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The Rocky Beginnings of the U.S.-ASEAN Relationship

What does the beginning of a diplomatic partnership look like? Though the image that comes to ​​​​mind is elegant diplomacy, crisp photo-ops, and a complete alignment of mutual positions, the real work of foreign service officers is rarely so neat. In 1977 and 1978, the United States had its first meetings with the Association of Southeast Asian Nations (ASEAN), a multilateral organization that remains a key American partner and dominates regional politics to this day. What occurred during those meetings offers both an insight into the rough-and-tumble contest that is high level diplomacy, as well as a course in exemplary flexibility and problem solving—necessary traits for all foreign service officers.

Barack Obama at ASEAN Summit, 2012, Peter Souza | White House
Barack Obama at ASEAN Summit, 2012, Peter Souza | White House

In 1967, ASEAN was founded as a partnership between five Southeast Asian nations—the Philippines, Malaysia, Indonesia, Singapore, and Thailand—in order to promote stronger economic and political ties in the rapidly developing Southeast Asia region. However, it was not until in the late seventies, through forging partnerships with the United States and taking an active role in mediation of the Third Indochina War, that ASEAN took its place as a major world player. Since that time, ASEAN has expanded to include the rest of Southeast Asia, save Timor-Leste for the time being, further asserting its influence as the broker of the region. It was in that coming-out party atmosphere of the seventies that Anthony Geber, long time FSO and then director of the Office of Economic Policy for the Bureau of East Asian and Pacific Affairs, arranged the first two top-level meetings between the United States and ASEAN. Read more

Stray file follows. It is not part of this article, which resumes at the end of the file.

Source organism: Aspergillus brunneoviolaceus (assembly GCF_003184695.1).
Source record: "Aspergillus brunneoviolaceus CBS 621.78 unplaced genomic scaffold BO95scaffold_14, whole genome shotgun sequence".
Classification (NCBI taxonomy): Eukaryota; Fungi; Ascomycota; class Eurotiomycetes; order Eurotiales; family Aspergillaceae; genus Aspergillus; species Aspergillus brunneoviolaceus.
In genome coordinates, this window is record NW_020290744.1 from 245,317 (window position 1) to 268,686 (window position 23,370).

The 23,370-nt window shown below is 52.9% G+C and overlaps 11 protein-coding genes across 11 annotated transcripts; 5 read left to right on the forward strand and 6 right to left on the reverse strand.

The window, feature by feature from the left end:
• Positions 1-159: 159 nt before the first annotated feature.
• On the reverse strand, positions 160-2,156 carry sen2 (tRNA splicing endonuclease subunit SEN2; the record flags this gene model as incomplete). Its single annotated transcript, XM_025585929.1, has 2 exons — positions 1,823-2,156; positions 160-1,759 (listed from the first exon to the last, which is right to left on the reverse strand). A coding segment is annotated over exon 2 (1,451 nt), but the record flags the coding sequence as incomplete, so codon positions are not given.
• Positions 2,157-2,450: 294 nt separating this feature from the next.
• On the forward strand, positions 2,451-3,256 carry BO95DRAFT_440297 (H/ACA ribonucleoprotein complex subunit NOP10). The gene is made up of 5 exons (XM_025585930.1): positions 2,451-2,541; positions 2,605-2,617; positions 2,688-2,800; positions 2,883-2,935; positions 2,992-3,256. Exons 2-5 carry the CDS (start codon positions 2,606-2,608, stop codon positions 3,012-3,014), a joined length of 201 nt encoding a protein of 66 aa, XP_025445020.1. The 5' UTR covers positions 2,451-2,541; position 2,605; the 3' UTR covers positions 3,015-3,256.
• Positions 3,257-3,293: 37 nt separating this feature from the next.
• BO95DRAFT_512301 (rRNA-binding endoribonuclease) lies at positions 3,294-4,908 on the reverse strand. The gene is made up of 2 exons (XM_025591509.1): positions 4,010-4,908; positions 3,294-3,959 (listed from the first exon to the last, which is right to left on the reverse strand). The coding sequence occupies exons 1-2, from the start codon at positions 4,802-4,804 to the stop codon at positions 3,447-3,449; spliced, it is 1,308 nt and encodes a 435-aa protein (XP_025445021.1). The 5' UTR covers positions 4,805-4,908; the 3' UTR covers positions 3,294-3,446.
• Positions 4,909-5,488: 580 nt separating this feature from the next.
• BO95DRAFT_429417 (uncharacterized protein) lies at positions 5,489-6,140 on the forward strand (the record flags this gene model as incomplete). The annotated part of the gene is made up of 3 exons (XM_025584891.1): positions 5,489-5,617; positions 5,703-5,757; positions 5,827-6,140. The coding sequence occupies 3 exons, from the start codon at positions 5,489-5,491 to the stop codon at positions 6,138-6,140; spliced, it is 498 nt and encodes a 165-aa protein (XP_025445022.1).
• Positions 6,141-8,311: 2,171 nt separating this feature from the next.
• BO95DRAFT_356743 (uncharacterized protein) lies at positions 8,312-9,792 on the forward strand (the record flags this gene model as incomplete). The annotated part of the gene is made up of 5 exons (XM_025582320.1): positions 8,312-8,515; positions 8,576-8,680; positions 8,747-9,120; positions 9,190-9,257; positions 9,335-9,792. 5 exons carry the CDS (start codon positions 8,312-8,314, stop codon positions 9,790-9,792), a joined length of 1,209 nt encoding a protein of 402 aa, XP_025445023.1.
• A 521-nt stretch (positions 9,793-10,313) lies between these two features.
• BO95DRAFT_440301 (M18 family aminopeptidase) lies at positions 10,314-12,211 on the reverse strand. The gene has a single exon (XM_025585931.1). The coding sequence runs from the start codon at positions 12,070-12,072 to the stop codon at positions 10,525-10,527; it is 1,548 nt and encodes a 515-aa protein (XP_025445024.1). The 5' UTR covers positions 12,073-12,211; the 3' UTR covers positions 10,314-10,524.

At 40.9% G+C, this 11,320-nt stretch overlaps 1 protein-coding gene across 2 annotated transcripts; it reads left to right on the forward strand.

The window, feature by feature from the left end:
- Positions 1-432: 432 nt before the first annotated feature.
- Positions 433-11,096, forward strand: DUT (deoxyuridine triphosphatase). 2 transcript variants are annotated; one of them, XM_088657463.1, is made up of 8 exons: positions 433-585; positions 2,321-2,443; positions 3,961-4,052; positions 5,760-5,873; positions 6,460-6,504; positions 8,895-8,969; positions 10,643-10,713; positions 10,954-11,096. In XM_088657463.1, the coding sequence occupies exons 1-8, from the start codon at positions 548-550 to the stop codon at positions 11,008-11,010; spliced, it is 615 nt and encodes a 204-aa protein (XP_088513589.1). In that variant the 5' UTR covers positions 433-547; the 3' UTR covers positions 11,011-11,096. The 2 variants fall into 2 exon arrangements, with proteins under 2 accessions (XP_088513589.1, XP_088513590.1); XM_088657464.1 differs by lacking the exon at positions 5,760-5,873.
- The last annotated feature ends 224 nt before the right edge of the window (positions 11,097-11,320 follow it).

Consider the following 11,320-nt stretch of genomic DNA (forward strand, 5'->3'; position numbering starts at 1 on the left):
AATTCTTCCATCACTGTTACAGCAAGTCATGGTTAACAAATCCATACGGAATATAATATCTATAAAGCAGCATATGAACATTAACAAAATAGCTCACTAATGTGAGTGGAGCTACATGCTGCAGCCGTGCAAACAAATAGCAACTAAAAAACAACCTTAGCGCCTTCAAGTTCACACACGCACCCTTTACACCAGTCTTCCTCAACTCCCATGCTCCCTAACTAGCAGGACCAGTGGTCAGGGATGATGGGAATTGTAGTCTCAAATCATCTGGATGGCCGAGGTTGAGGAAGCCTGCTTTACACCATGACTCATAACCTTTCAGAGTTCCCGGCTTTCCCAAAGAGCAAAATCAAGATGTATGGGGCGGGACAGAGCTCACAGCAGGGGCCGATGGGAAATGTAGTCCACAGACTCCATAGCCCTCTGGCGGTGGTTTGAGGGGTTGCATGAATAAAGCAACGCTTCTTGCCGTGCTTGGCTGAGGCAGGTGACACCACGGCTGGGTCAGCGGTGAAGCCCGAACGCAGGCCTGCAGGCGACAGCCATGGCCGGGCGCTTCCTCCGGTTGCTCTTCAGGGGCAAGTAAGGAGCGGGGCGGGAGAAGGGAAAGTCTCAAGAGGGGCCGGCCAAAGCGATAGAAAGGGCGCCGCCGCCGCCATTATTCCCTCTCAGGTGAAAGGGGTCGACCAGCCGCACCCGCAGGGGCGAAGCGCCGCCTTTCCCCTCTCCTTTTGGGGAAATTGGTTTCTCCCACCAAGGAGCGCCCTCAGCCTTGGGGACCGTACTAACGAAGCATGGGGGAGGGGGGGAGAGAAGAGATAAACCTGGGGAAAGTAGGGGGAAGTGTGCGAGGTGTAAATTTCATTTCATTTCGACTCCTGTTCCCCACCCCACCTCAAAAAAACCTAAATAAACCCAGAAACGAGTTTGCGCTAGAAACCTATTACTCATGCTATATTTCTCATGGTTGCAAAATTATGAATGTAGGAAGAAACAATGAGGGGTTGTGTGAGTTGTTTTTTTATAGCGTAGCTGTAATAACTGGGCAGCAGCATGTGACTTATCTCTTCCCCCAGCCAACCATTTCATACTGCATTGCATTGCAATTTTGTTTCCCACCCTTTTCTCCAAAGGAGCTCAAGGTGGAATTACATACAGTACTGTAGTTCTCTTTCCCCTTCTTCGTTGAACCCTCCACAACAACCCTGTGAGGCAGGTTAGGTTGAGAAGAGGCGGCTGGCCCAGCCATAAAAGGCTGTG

Women in the Workplace in the Foreign Service

For a long time, the American workplace has been a difficult place for women to navigate, and the Foreign Service is no exception. Female foreign service officers and spouses of FSO’s have had to fight against institutional and personal pressures to advance their careers. Not only have women faced discrimination in the workplace, but many often continue to feel pressure to stay at home when their spouse is the primary breadwinner.

Equal Rights Amendment protest (1978) Kheel Center
Equal Rights Amendment protest (1978) Kheel Center

Spouses of foreign service officers often find themselves in particularly difficult situations because of the unique nature of the foreign service lifestyle. Moving around every few years to new countries where spouses often do not speak the language can pose a real challenge to finding a fulfilling job. Additionally, there may be burdens for spouses having to meet the expectations for the role they would play in embassies that pressured them to stay at home.

A 1972 directive changed the traditional expectations, and recognized greater independence of FSO spouses. However, before this directive, the State Department included wives—despite them not being employees—as part of the official evaluations of their husbands. For example, they often had to host and entertain guests, and they were expected to cook and complete household chores regardless of their employment status. The State Department even required female FSOs to resign upon getting married. Although women could go far in their careers at the State Department if they remained unmarried, social pressure made this a difficult decision. Spouses who continued to work were often looked down upon, and there was immense pressure for women to get married. Read more